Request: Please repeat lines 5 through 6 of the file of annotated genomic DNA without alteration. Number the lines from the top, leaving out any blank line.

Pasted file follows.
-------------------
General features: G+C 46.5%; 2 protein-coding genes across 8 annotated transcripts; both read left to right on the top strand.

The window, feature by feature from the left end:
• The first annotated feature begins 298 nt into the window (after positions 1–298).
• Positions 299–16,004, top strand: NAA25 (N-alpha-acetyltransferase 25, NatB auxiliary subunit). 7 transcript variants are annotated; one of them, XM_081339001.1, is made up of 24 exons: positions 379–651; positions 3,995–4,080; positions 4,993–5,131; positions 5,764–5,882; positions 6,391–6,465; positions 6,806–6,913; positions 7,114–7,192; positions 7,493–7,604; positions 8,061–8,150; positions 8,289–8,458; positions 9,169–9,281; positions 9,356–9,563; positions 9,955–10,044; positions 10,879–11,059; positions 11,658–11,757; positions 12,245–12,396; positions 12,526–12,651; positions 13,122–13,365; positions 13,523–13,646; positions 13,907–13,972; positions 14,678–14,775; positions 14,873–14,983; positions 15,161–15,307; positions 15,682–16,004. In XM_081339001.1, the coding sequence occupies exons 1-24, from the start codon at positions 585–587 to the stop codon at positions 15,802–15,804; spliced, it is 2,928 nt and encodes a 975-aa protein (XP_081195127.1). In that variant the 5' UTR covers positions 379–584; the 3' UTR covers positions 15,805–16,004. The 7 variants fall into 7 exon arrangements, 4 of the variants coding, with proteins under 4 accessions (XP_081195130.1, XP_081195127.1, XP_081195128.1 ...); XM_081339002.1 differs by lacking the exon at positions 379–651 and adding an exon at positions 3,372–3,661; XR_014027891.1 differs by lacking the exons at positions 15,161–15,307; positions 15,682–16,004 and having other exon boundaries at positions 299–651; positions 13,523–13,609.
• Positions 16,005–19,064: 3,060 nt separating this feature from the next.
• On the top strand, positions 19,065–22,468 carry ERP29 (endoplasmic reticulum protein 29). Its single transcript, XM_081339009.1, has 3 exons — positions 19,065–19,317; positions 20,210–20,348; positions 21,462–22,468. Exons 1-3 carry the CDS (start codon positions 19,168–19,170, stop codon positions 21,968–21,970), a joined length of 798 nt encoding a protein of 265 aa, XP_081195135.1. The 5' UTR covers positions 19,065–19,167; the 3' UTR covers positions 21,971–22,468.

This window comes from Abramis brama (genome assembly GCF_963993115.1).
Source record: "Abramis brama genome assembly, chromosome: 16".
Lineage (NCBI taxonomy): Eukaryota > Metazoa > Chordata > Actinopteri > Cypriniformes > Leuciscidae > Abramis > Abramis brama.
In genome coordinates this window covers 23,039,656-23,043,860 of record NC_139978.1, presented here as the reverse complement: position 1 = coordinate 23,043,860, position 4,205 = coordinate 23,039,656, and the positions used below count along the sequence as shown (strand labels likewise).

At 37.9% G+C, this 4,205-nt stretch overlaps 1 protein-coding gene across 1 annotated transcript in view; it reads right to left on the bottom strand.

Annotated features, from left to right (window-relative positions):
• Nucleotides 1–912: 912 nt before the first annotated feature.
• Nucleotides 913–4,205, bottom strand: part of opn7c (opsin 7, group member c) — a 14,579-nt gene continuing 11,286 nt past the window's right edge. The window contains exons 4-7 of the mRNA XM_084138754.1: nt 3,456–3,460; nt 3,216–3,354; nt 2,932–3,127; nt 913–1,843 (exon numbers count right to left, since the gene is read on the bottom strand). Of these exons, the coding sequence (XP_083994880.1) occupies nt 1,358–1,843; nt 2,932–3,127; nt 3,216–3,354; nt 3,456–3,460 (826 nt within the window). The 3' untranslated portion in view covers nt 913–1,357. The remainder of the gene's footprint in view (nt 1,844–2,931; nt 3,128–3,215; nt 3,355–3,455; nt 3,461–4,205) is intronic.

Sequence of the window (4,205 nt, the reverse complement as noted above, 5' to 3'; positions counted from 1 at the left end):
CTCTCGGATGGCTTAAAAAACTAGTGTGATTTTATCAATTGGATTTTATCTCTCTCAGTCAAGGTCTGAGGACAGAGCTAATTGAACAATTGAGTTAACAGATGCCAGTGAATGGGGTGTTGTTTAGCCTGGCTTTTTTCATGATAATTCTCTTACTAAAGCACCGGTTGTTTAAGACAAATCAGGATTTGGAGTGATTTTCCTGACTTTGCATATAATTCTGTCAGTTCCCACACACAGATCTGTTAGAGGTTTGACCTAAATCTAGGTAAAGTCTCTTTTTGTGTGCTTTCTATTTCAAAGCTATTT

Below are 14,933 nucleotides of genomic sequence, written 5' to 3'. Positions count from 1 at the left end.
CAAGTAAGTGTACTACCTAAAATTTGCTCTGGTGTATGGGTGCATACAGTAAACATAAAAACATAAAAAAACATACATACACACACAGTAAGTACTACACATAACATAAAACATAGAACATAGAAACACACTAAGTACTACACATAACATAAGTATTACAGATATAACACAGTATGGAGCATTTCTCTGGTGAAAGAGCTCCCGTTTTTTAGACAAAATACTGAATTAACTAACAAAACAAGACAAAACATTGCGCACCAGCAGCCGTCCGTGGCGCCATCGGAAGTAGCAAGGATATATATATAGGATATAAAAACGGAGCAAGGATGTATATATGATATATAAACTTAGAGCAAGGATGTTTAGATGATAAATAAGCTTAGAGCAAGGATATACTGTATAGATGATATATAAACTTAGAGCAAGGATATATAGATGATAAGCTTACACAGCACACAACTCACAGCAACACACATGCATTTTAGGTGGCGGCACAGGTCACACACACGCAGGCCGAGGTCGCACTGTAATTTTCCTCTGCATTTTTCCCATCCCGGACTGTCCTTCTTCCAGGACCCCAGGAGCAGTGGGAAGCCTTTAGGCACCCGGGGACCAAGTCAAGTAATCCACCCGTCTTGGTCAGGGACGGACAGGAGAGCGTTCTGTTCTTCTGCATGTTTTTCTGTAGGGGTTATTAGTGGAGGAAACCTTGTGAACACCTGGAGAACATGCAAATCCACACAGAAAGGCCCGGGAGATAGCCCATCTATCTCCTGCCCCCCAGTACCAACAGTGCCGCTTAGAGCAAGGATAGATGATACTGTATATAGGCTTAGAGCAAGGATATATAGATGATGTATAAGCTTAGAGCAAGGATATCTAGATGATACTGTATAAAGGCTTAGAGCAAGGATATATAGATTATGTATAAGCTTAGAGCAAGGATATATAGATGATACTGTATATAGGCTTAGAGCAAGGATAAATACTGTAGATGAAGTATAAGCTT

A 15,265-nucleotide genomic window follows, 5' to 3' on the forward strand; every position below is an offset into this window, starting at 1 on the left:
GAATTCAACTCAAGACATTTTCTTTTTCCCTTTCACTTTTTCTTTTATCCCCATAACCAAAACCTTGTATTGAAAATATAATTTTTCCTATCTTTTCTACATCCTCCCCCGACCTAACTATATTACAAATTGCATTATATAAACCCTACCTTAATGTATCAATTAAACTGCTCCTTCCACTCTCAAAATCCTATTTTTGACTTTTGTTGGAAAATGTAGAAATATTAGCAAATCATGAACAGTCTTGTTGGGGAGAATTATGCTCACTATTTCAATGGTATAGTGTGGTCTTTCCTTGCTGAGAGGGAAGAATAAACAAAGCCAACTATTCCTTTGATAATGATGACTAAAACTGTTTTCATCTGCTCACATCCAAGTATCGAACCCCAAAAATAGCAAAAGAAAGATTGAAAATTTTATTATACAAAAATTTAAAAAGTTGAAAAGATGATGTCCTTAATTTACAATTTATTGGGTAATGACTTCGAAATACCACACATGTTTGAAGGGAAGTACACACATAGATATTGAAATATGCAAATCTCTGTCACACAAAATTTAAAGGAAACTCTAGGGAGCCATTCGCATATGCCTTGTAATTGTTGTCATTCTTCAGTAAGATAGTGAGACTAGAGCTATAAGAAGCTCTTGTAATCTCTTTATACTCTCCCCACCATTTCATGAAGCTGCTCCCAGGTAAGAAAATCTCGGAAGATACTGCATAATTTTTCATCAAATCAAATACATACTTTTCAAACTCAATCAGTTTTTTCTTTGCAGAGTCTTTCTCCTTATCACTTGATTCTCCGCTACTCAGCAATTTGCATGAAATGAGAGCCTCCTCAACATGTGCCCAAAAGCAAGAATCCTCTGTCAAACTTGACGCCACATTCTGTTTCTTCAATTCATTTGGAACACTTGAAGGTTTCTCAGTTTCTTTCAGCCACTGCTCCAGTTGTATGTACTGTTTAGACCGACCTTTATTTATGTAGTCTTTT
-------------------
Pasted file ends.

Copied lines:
• Positions 16,005–19,064: 3,060 nt separating this feature from the next.
• On the top strand, positions 19,065–22,468 carry ERP29 (endoplasmic reticulum protein 29). Its single transcript, XM_081339009.1, has 3 exons — positions 19,065–19,317; positions 20,210–20,348; positions 21,462–22,468. Exons 1-3 carry the CDS (start codon positions 19,168–19,170, stop codon positions 21,968–21,970), a joined length of 798 nt encoding a protein of 265 aa, XP_081195135.1. The 5' UTR covers positions 19,065–19,167; the 3' UTR covers positions 21,971–22,468.